Ask Kate About Beer: How Often Do Breweries Change A Beer's Recipe?

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Hey Kate, Is a brewery changing the formula of a popular beer a common situation? Basically, I've been drinking (and loving) IPAs for years, but I keep running into the same problem—I find a beer I like, drink it religiously for a year or two, when I start to feel like the taste changes. I know there's some level of familiarity happening, and I'm sure with hoppy beers it might be more intense, but I feel like there's more to it than that. My tastes in other things don't seem to change as much—I'm still eating the same food I did in high school and enjoying it!

My example is Dale's Pale Ale. It was my favorite when it was hard to find, but as soon as it got ubiquitous I just didn't (don't) like it anymore.


Hey Mike,

Thanks for your great question. I reached out to a few brewers—including the Oskar Blues brewer responsible for your beloved Dale's Pale Ale—to ask how often they change or tweak their recipes. But before we get into why and how often brewers change recipes, let's also address the psychological aspect of your question.

Yes, breweries change recipes. But our palates also evolve over time as new experiences shift our perceptions. Maybe you once thought a cup of jalapeno-topped chili was spicy—until you tried a ghost pepper. IPAs that tasted boldly citrusy and fruity to customers a decade ago, for example, might seem less vibrant today, given the profusion of more tropical and fragrant hop varieties released for commercial use over the past few years. And that's to say nothing of the mystique that rarity confers on a beer.

Psychology aside, beer recipes themselves do fluctuate. Remember that beer uses two agricultural products—malted barley and hops—which are variable from year to year, season to season. With changes in weather, those ingredients can be markedly different from one harvest to the next, much to brewers' chagrin.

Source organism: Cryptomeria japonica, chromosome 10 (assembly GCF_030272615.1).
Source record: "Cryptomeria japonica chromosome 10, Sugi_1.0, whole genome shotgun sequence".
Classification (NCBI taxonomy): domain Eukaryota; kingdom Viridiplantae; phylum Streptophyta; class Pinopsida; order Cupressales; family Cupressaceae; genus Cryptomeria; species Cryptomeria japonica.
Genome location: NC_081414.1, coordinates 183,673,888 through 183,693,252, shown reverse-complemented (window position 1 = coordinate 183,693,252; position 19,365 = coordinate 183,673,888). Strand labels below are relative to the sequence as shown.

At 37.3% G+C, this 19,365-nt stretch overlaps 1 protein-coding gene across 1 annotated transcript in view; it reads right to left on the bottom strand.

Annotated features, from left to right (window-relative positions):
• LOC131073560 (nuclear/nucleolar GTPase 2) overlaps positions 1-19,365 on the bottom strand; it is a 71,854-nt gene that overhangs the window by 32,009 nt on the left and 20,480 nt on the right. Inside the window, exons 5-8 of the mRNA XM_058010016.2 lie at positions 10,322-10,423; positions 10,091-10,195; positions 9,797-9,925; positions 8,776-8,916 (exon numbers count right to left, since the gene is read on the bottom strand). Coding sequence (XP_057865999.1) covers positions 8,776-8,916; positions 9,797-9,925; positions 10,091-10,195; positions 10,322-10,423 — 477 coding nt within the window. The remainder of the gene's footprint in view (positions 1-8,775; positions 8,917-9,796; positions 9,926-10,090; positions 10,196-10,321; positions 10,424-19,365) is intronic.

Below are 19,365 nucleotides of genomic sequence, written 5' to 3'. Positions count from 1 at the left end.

"If you by rote followed the exact [beer] recipe every time, and if you had different alpha acids from a different year's hop crop, you could get more or less bitterness by accident," Chris Goulet, managing partner of Birdsong Brewery in Charlotte, North Carolina, tells The Takeout. "We will make very small changes every single time we make a beer because we're adjusting to those variances in the ingredients. The goal of that is so that it tastes as consistent as possible."

I heard that from every brewer I spoke to: Sometimes, tweaking a recipe is necessary to achieve consistency. It might sound paradoxical, but making small adjustments to account for changes in ingredients actually produces a more uniform product from year to year. Hops especially can vary from one annual harvest to the next, which makes your beloved IPAs tricky. If a brewery uses only one type of hop in an IPA, and that hop's characteristics change from one year to the next, it could absolutely impact the beer's flavor.

"Brewmasters can fiddle all they want, but it won't get you the exact same beer," says Ron Barchet, co-founder and brewmaster for Victory Brewing in Downington, Pennsylvania. "That's the unfortunate thing about these hoppy beers, especially those that rely on one hop. That's why most of our beers, we have a blend of hops that offer similar characteristics so that when that happens, there's more opportunity to adjust the recipe."

Tim Matthewss, brewmaster for Oskar Blues in Longmont, Colorado, uses the example of the Centennial hop crop around 2010 and 2011. There was a shortage of Centennial hops at that time—owing to weather and demand—and the available Centennial hops weren't consistently of the quality the brewery wanted. So Oskar Blues decided to replace Centennial in certain beers with a blend of Cascade and Columbus hops that would create similar flavor and bitterness.